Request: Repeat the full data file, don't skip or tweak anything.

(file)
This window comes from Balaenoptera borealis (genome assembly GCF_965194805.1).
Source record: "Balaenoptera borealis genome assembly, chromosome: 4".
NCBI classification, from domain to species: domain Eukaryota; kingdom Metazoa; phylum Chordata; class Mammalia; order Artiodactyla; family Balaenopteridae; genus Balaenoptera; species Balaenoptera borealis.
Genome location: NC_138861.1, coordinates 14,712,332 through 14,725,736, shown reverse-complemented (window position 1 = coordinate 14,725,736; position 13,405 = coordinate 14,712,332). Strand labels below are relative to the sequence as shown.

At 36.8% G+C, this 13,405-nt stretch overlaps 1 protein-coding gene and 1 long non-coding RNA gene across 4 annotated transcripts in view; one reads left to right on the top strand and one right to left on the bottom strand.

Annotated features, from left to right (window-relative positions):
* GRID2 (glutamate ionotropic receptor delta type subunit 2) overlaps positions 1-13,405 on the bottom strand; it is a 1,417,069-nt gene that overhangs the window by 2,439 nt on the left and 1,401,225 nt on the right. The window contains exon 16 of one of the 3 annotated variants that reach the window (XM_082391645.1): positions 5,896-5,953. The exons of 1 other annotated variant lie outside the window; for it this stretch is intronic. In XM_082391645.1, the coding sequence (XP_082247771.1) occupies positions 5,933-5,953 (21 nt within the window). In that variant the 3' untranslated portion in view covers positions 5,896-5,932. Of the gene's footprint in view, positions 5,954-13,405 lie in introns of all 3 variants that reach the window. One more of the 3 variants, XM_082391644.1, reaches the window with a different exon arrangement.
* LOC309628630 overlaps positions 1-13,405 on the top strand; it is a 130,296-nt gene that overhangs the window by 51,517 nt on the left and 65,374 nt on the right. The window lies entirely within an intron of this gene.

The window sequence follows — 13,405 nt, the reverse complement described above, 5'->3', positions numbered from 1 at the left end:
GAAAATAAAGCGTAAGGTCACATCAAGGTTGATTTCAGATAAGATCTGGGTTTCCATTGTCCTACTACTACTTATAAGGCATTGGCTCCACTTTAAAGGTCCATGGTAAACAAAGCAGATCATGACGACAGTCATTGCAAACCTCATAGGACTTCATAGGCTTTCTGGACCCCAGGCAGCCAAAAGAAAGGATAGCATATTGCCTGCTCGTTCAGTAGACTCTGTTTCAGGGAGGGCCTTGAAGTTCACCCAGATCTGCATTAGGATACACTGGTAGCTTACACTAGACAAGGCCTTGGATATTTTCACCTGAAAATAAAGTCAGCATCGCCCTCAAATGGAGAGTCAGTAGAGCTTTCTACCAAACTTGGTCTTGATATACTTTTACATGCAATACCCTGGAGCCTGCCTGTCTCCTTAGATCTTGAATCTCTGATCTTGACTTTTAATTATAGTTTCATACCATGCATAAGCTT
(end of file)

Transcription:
This window comes from Balaenoptera borealis (genome assembly GCF_965194805.1).
Source record: "Balaenoptera borealis genome assembly, chromosome: 4".
NCBI classification, from domain to species: domain Eukaryota; kingdom Metazoa; phylum Chordata; class Mammalia; order Artiodactyla; family Balaenopteridae; genus Balaenoptera; species Balaenoptera borealis.
Genome location: NC_138861.1, coordinates 14,712,332 through 14,725,736, shown reverse-complemented (window position 1 = coordinate 14,725,736; position 13,405 = coordinate 14,712,332). Strand labels below are relative to the sequence as shown.

At 36.8% G+C, this 13,405-nt stretch overlaps 1 protein-coding gene and 1 long non-coding RNA gene across 4 annotated transcripts in view; one reads left to right on the top strand and one right to left on the bottom strand.

Annotated features, from left to right (window-relative positions):
* GRID2 (glutamate ionotropic receptor delta type subunit 2) overlaps positions 1-13,405 on the bottom strand; it is a 1,417,069-nt gene that overhangs the window by 2,439 nt on the left and 1,401,225 nt on the right. The window contains exon 16 of one of the 3 annotated variants that reach the window (XM_082391645.1): positions 5,896-5,953. The exons of 1 other annotated variant lie outside the window; for it this stretch is intronic. In XM_082391645.1, the coding sequence (XP_082247771.1) occupies positions 5,933-5,953 (21 nt within the window). In that variant the 3' untranslated portion in view covers positions 5,896-5,932. Of the gene's footprint in view, positions 5,954-13,405 lie in introns of all 3 variants that reach the window. One more of the 3 variants, XM_082391644.1, reaches the window with a different exon arrangement.
* LOC309628630 overlaps positions 1-13,405 on the top strand; it is a 130,296-nt gene that overhangs the window by 51,517 nt on the left and 65,374 nt on the right. The window lies entirely within an intron of this gene.

The window sequence follows — 13,405 nt, the reverse complement described above, 5'->3', positions numbered from 1 at the left end:
GAAAATAAAGCGTAAGGTCACATCAAGGTTGATTTCAGATAAGATCTGGGTTTCCATTGTCCTACTACTACTTATAAGGCATTGGCTCCACTTTAAAGGTCCATGGTAAACAAAGCAGATCATGACGACAGTCATTGCAAACCTCATAGGACTTCATAGGCTTTCTGGACCCCAGGCAGCCAAAAGAAAGGATAGCATATTGCCTGCTCGTTCAGTAGACTCTGTTTCAGGGAGGGCCTTGAAGTTCACCCAGATCTGCATTAGGATACACTGGTAGCTTACACTAGACAAGGCCTTGGATATTTTCACCTGAAAATAAAGTCAGCATCGCCCTCAAATGGAGAGTCAGTAGAGCTTTCTACCAAACTTGGTCTTGATATACTTTTACATGCAATACCCTGGAGCCTGCCTGTCTCCTTAGATCTTGAATCTCTGATCTTGACTTTTAATTATAGTTTCATACCATGCATAAGCTT